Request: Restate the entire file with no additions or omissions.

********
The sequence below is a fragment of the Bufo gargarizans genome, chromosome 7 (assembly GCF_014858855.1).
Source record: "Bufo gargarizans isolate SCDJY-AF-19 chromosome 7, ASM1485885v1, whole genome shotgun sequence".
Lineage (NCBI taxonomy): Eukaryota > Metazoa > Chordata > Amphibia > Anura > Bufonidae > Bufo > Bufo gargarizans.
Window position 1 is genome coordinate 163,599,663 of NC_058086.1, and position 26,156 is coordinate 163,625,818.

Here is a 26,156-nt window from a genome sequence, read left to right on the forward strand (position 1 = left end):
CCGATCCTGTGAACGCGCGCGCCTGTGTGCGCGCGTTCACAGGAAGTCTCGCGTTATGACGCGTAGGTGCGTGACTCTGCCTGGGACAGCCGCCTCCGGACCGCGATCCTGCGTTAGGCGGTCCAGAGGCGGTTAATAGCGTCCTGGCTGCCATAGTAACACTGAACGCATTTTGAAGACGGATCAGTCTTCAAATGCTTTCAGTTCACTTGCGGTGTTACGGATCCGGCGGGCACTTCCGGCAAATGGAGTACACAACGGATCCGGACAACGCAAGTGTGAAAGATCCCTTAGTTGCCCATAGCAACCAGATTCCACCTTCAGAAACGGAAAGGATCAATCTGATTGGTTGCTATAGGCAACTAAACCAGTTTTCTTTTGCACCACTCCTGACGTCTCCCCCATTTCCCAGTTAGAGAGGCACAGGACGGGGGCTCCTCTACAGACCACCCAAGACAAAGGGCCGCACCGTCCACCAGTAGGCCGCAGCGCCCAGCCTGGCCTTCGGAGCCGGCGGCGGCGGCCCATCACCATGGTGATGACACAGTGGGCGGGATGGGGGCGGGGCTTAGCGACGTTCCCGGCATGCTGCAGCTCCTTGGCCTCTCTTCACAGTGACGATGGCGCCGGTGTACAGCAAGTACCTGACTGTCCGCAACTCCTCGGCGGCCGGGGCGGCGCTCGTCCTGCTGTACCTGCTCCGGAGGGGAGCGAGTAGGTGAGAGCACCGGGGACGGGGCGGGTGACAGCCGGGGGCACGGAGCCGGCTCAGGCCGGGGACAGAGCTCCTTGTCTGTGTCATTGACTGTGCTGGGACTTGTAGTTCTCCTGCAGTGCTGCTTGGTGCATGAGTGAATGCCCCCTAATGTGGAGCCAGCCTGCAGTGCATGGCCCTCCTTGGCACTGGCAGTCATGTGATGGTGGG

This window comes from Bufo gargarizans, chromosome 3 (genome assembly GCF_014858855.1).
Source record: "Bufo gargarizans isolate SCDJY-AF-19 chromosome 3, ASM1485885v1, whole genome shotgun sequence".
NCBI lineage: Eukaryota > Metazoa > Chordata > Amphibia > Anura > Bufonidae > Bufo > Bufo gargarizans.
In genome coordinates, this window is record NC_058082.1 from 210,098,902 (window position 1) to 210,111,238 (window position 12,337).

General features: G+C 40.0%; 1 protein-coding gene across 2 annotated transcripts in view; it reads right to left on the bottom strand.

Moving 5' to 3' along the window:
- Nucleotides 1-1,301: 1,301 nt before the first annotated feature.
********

The sequence below is a fragment of the Bufo gargarizans genome, chromosome 7 (assembly GCF_014858855.1).
Source record: "Bufo gargarizans isolate SCDJY-AF-19 chromosome 7, ASM1485885v1, whole genome shotgun sequence".
Lineage (NCBI taxonomy): Eukaryota > Metazoa > Chordata > Amphibia > Anura > Bufonidae > Bufo > Bufo gargarizans.
Window position 1 is genome coordinate 163,599,663 of NC_058086.1, and position 26,156 is coordinate 163,625,818.

Here is a 26,156-nt window from a genome sequence, read left to right on the forward strand (position 1 = left end):
CCGATCCTGTGAACGCGCGCGCCTGTGTGCGCGCGTTCACAGGAAGTCTCGCGTTATGACGCGTAGGTGCGTGACTCTGCCTGGGACAGCCGCCTCCGGACCGCGATCCTGCGTTAGGCGGTCCAGAGGCGGTTAATAGCGTCCTGGCTGCCATAGTAACACTGAACGCATTTTGAAGACGGATCAGTCTTCAAATGCTTTCAGTTCACTTGCGGTGTTACGGATCCGGCGGGCACTTCCGGCAAATGGAGTACACAACGGATCCGGACAACGCAAGTGTGAAAGATCCCTTAGTTGCCCATAGCAACCAGATTCCACCTTCAGAAACGGAAAGGATCAATCTGATTGGTTGCTATAGGCAACTAAACCAGTTTTCTTTTGCACCACTCCTGACGTCTCCCCCATTTCCCAGTTAGAGAGGCACAGGACGGGGGCTCCTCTACAGACCACCCAAGACAAAGGGCCGCACCGTCCACCAGTAGGCCGCAGCGCCCAGCCTGGCCTTCGGAGCCGGCGGCGGCGGCCCATCACCATGGTGATGACACAGTGGGCGGGATGGGGGCGGGGCTTAGCGACGTTCCCGGCATGCTGCAGCTCCTTGGCCTCTCTTCACAGTGACGATGGCGCCGGTGTACAGCAAGTACCTGACTGTCCGCAACTCCTCGGCGGCCGGGGCGGCGCTCGTCCTGCTGTACCTGCTCCGGAGGGGAGCGAGTAGGTGAGAGCACCGGGGACGGGGCGGGTGACAGCCGGGGGCACGGAGCCGGCTCAGGCCGGGGACAGAGCTCCTTGTCTGTGTCATTGACTGTGCTGGGACTTGTAGTTCTCCTGCAGTGCTGCTTGGTGCATGAGTGAATGCCCCCTAATGTGGAGCCAGCCTGCAGTGCATGGCCCTCCTTGGCACTGGCAGTCATGTGATGGTGGG

This window comes from Bufo gargarizans, chromosome 3 (genome assembly GCF_014858855.1).
Source record: "Bufo gargarizans isolate SCDJY-AF-19 chromosome 3, ASM1485885v1, whole genome shotgun sequence".
NCBI lineage: Eukaryota > Metazoa > Chordata > Amphibia > Anura > Bufonidae > Bufo > Bufo gargarizans.
In genome coordinates, this window is record NC_058082.1 from 210,098,902 (window position 1) to 210,111,238 (window position 12,337).

General features: G+C 40.0%; 1 protein-coding gene across 2 annotated transcripts in view; it reads right to left on the bottom strand.

Moving 5' to 3' along the window:
- Nucleotides 1-1,301: 1,301 nt before the first annotated feature.